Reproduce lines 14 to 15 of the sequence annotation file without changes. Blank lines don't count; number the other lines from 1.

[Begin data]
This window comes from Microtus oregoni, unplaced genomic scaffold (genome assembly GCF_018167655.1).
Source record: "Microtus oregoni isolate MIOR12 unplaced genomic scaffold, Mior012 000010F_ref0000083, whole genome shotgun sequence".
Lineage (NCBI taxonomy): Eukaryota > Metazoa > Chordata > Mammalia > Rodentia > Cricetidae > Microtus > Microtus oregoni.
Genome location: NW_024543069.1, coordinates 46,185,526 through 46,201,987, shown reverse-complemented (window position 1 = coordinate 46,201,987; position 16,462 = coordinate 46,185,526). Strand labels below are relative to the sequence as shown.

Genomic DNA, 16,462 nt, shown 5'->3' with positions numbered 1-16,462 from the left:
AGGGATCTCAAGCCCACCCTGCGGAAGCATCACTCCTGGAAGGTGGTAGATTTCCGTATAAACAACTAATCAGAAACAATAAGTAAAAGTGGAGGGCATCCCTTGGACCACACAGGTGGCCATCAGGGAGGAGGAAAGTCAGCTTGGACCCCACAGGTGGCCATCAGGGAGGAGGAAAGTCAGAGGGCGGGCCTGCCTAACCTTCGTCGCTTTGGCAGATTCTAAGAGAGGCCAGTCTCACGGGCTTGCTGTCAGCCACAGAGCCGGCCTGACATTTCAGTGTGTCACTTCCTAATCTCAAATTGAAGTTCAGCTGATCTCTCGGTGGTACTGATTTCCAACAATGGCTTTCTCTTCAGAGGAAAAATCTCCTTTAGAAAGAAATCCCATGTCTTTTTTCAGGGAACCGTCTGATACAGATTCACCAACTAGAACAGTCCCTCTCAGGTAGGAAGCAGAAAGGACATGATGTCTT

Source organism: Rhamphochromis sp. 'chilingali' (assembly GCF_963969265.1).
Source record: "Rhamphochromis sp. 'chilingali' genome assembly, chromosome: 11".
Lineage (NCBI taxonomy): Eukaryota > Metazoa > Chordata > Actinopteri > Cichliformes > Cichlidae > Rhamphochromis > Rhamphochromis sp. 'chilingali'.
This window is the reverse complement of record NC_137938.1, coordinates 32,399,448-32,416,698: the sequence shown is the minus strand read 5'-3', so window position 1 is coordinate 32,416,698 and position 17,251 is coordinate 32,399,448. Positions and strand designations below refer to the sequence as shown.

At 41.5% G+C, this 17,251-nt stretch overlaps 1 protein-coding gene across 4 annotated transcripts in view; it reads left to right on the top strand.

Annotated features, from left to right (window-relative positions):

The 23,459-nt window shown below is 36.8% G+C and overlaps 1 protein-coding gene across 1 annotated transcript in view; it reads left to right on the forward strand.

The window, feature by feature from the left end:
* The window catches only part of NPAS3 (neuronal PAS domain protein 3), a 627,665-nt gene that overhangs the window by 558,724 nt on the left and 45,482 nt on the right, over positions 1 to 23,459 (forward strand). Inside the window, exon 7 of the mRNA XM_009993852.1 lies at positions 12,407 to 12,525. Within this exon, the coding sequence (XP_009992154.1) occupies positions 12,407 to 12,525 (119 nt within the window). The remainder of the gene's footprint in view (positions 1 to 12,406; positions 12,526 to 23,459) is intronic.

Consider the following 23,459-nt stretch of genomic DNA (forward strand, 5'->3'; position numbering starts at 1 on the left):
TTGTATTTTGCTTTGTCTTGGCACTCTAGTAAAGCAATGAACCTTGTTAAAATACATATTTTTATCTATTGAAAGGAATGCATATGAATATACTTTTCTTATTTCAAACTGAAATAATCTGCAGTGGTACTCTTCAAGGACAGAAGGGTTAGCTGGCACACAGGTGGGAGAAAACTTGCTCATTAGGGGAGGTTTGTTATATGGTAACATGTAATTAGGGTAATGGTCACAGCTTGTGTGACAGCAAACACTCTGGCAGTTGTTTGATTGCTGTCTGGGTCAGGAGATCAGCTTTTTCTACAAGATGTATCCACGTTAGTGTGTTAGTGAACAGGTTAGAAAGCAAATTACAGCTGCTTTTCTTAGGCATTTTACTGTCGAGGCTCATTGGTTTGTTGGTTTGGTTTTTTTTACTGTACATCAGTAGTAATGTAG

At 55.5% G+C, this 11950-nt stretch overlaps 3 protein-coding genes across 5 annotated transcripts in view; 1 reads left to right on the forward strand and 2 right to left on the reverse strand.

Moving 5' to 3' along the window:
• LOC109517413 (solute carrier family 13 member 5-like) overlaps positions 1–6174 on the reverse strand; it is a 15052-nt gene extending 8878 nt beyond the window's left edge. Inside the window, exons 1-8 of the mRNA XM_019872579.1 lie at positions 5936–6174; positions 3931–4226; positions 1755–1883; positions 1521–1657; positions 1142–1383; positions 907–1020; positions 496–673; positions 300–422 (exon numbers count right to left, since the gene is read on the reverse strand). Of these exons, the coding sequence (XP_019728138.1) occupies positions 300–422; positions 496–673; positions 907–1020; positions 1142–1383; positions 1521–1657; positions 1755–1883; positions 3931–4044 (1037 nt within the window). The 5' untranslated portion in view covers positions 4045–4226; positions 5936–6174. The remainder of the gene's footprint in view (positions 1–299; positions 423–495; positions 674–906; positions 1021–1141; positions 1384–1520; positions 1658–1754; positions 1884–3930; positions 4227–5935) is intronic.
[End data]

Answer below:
The window, feature by feature from the left end:
* The window catches only part of NPAS3 (neuronal PAS domain protein 3), a 627,665-nt gene that overhangs the window by 558,724 nt on the left and 45,482 nt on the right, over positions 1 to 23,459 (forward strand). Inside the window, exon 7 of the mRNA XM_009993852.1 lies at positions 12,407 to 12,525. Within this exon, the coding sequence (XP_009992154.1) occupies positions 12,407 to 12,525 (119 nt within the window). The remainder of the gene's footprint in view (positions 1 to 12,406; positions 12,526 to 23,459) is intronic.